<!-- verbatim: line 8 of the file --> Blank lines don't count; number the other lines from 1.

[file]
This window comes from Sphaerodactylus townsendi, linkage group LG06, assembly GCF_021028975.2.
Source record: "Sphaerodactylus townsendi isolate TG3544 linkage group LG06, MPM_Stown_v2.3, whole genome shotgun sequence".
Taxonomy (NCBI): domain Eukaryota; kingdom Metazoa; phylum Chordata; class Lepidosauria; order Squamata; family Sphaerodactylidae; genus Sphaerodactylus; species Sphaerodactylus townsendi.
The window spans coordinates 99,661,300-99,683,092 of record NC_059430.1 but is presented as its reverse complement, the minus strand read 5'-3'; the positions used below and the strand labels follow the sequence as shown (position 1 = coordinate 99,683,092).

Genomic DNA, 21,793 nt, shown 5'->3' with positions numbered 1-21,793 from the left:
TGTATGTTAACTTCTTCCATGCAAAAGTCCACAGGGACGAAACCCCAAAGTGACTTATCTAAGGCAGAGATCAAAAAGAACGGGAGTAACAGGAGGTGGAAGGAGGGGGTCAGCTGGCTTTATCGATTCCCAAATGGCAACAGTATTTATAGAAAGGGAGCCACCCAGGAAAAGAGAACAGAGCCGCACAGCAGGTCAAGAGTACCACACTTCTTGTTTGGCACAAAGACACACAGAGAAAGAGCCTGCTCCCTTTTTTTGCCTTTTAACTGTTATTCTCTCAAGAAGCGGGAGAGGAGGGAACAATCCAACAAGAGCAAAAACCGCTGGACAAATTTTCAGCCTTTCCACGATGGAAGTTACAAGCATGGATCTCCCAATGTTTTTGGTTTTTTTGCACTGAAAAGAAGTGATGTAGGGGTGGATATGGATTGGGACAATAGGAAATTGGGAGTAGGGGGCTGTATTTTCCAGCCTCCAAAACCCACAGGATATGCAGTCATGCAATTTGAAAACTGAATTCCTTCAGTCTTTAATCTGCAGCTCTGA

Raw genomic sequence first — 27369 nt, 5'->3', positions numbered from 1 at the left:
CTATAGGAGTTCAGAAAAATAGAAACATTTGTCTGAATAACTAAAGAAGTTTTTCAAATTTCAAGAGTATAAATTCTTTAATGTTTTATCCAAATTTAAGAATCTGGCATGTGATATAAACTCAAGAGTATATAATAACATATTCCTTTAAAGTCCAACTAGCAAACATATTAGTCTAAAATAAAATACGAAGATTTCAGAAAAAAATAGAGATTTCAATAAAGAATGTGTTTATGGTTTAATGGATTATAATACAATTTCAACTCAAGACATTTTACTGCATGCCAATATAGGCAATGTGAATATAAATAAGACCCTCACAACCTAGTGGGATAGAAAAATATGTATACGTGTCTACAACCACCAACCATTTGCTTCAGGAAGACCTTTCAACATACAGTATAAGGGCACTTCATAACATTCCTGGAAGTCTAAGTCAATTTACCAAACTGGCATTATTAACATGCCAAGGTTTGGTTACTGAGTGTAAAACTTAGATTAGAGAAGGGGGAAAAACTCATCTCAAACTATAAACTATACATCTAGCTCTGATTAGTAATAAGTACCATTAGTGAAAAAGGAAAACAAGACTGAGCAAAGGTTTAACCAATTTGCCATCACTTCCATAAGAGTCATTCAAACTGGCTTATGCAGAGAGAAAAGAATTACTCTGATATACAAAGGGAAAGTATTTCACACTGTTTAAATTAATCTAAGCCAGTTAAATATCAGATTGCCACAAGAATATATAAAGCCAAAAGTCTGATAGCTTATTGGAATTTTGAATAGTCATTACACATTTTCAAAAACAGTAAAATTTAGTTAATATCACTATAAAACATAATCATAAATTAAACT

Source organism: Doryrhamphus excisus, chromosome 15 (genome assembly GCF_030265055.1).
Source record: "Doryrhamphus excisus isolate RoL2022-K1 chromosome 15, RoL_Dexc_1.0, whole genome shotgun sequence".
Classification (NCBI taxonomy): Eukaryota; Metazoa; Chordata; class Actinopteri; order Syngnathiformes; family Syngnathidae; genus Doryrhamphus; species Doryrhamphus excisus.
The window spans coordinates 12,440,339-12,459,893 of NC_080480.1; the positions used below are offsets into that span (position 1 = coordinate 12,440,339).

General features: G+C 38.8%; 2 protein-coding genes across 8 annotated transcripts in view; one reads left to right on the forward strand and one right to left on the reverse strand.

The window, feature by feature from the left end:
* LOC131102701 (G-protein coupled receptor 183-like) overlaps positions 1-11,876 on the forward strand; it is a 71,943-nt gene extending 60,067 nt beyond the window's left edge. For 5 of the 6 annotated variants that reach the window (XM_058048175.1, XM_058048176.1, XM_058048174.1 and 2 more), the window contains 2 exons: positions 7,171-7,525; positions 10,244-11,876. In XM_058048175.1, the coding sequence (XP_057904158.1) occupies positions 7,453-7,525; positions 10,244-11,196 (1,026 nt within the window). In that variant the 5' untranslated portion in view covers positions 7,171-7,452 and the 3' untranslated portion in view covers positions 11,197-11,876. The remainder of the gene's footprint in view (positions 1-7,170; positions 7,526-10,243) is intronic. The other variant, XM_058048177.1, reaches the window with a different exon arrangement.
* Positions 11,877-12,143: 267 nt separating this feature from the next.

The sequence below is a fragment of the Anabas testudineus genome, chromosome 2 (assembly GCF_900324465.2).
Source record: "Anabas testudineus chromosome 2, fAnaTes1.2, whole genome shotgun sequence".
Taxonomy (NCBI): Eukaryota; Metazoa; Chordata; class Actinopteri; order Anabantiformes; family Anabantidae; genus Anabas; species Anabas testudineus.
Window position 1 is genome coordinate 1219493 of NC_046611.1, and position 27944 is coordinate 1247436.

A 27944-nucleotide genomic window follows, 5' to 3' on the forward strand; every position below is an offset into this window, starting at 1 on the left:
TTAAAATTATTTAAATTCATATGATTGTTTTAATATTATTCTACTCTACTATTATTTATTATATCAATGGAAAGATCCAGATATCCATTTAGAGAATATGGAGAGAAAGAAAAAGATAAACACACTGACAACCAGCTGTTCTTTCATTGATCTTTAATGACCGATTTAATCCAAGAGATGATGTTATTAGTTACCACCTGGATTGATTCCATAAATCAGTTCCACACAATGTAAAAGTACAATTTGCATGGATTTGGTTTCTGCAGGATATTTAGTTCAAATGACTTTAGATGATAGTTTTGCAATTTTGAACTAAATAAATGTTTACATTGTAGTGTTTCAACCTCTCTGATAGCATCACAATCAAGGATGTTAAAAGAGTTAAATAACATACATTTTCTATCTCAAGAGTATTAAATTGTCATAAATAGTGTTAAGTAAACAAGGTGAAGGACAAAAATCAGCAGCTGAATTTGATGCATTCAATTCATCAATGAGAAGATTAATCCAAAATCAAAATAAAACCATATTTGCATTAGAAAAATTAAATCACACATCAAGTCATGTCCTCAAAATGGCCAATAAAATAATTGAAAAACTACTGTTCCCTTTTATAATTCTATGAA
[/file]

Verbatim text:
CTATAGGAGTTCAGAAAAATAGAAACATTTGTCTGAATAACTAAAGAAGTTTTTCAAATTTCAAGAGTATAAATTCTTTAATGTTTTATCCAAATTTAAGAATCTGGCATGTGATATAAACTCAAGAGTATATAATAACATATTCCTTTAAAGTCCAACTAGCAAACATATTAGTCTAAAATAAAATACGAAGATTTCAGAAAAAAATAGAGATTTCAATAAAGAATGTGTTTATGGTTTAATGGATTATAATACAATTTCAACTCAAGACATTTTACTGCATGCCAATATAGGCAATGTGAATATAAATAAGACCCTCACAACCTAGTGGGATAGAAAAATATGTATACGTGTCTACAACCACCAACCATTTGCTTCAGGAAGACCTTTCAACATACAGTATAAGGGCACTTCATAACATTCCTGGAAGTCTAAGTCAATTTACCAAACTGGCATTATTAACATGCCAAGGTTTGGTTACTGAGTGTAAAACTTAGATTAGAGAAGGGGGAAAAACTCATCTCAAACTATAAACTATACATCTAGCTCTGATTAGTAATAAGTACCATTAGTGAAAAAGGAAAACAAGACTGAGCAAAGGTTTAACCAATTTGCCATCACTTCCATAAGAGTCATTCAAACTGGCTTATGCAGAGAGAAAAGAATTACTCTGATATACAAAGGGAAAGTATTTCACACTGTTTAAATTAATCTAAGCCAGTTAAATATCAGATTGCCACAAGAATATATAAAGCCAAAAGTCTGATAGCTTATTGGAATTTTGAATAGTCATTACACATTTTCAAAAACAGTAAAATTTAGTTAATATCACTATAAAACATAATCATAAATTAAACT